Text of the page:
Monday, April 6, 2009

Warming climate threatens pikas

Federal officials will decide on May 1 whether to start studies looking into whether the pika - a mountain-dwelling relative of the rabbit, should be on the endangered species list, says this story from the AP's Mike Stark.
The main threat? A warming climate.
The University of Washington's Donald Grayson looked at sites in the Great Basin area of the southwestern U.S., showing that as the climate warmed up over the past 40,000 years, the ranges of pikas shrank, with the pikas moving farther up mountains. In areas where they once lived 5,700 feet above sea level, they now tend to live higher than 8,000 feet.
You can find more details about his study in this story from the Environmental News Service.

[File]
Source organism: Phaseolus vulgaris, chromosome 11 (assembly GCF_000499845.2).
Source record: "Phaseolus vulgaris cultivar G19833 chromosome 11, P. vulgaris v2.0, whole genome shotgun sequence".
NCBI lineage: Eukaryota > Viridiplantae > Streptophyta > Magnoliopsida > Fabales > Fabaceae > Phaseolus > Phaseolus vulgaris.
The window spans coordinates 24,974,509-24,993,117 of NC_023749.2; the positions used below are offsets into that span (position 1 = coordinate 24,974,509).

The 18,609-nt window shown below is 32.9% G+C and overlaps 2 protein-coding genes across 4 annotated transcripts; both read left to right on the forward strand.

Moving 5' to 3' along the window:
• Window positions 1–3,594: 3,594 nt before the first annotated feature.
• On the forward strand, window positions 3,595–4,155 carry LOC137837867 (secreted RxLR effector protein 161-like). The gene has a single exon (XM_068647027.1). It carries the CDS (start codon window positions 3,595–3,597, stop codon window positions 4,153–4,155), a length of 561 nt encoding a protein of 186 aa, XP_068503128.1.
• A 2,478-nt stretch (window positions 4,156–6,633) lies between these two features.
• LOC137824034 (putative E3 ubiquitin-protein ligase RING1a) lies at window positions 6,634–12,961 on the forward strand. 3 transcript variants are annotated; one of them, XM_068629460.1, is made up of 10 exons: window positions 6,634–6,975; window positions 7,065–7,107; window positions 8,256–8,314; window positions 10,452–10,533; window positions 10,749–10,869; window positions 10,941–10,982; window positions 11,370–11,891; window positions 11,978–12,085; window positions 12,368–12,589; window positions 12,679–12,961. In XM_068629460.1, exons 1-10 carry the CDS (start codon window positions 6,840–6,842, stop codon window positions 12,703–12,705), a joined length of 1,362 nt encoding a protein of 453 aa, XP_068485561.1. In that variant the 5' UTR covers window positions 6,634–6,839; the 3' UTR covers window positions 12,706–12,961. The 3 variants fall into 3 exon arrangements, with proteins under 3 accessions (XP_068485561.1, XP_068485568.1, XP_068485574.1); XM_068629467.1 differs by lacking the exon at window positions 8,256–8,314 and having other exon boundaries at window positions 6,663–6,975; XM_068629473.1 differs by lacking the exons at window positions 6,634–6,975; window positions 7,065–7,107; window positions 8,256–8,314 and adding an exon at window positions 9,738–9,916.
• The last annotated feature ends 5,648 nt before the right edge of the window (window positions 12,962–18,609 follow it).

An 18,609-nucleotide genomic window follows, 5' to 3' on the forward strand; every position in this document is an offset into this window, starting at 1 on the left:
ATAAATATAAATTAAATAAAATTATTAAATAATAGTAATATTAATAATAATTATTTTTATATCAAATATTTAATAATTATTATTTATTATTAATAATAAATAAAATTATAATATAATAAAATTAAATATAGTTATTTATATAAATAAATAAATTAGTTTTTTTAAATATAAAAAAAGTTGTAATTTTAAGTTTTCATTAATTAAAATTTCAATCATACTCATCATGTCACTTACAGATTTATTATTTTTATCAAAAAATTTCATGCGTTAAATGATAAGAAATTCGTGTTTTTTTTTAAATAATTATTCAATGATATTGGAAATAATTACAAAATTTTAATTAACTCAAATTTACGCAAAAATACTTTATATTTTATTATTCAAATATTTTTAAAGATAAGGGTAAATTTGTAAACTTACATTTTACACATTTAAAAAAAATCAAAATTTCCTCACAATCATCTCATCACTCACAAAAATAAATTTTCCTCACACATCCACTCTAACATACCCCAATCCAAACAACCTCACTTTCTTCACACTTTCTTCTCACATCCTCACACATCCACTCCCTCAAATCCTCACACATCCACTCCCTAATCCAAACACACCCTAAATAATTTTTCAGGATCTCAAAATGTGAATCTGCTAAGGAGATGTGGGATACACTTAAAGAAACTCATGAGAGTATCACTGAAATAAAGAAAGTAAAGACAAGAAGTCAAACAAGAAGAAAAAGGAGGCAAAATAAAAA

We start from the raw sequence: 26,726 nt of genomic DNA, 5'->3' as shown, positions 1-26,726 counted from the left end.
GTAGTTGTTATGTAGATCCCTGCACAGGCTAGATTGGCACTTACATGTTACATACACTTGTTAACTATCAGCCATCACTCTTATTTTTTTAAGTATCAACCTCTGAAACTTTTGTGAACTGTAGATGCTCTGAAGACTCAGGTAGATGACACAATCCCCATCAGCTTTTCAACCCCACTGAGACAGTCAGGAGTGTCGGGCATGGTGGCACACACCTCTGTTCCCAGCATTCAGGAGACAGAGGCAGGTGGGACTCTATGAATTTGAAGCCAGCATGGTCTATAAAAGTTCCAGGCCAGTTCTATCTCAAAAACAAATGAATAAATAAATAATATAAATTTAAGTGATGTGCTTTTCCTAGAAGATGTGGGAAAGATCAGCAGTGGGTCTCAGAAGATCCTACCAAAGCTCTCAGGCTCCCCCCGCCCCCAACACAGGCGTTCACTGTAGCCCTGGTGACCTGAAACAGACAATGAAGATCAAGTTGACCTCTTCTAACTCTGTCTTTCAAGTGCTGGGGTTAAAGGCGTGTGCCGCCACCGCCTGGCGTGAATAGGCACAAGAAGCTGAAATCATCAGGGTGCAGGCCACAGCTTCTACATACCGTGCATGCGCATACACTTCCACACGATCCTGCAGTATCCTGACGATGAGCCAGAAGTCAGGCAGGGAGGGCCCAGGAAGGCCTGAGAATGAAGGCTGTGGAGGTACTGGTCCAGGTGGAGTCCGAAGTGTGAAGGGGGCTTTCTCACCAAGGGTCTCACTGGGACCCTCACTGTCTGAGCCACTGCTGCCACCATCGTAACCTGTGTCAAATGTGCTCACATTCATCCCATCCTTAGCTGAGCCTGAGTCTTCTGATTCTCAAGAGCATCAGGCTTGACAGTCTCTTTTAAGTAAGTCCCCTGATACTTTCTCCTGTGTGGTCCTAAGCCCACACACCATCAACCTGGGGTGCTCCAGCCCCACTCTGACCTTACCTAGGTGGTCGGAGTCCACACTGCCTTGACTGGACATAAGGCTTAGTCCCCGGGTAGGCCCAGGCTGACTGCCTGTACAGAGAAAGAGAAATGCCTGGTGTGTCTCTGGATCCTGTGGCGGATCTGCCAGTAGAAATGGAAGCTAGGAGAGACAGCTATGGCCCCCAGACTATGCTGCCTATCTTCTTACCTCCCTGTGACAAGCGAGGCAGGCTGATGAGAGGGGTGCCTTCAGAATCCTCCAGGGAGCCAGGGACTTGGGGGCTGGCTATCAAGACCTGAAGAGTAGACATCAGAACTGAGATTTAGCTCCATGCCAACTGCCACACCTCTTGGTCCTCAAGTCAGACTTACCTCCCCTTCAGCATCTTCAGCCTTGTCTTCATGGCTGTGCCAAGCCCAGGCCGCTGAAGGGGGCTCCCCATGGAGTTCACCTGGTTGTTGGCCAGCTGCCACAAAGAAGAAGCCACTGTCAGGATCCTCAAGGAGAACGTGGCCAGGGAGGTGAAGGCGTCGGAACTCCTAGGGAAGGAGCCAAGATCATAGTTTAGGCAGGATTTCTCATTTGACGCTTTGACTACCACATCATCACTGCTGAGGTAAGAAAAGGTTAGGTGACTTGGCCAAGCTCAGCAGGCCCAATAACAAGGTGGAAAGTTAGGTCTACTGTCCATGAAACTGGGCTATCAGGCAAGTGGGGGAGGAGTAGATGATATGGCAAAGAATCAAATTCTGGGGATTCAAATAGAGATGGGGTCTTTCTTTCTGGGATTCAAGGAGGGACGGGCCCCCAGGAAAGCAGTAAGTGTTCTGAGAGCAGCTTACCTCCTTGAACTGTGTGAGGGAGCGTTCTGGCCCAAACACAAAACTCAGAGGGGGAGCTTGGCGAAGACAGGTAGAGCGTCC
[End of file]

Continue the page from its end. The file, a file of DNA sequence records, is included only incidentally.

Pikas live in boulder fields on mountains. They spend the summer collecting grass and drying it into hay, which they store for the winter. They live close together in big groups. If you hike close to one, it'll let out an alarm call like this.
They don't hibernate in the winter, but stay in their dens, eating the hay.
And they're cute too:

National Park Service photo

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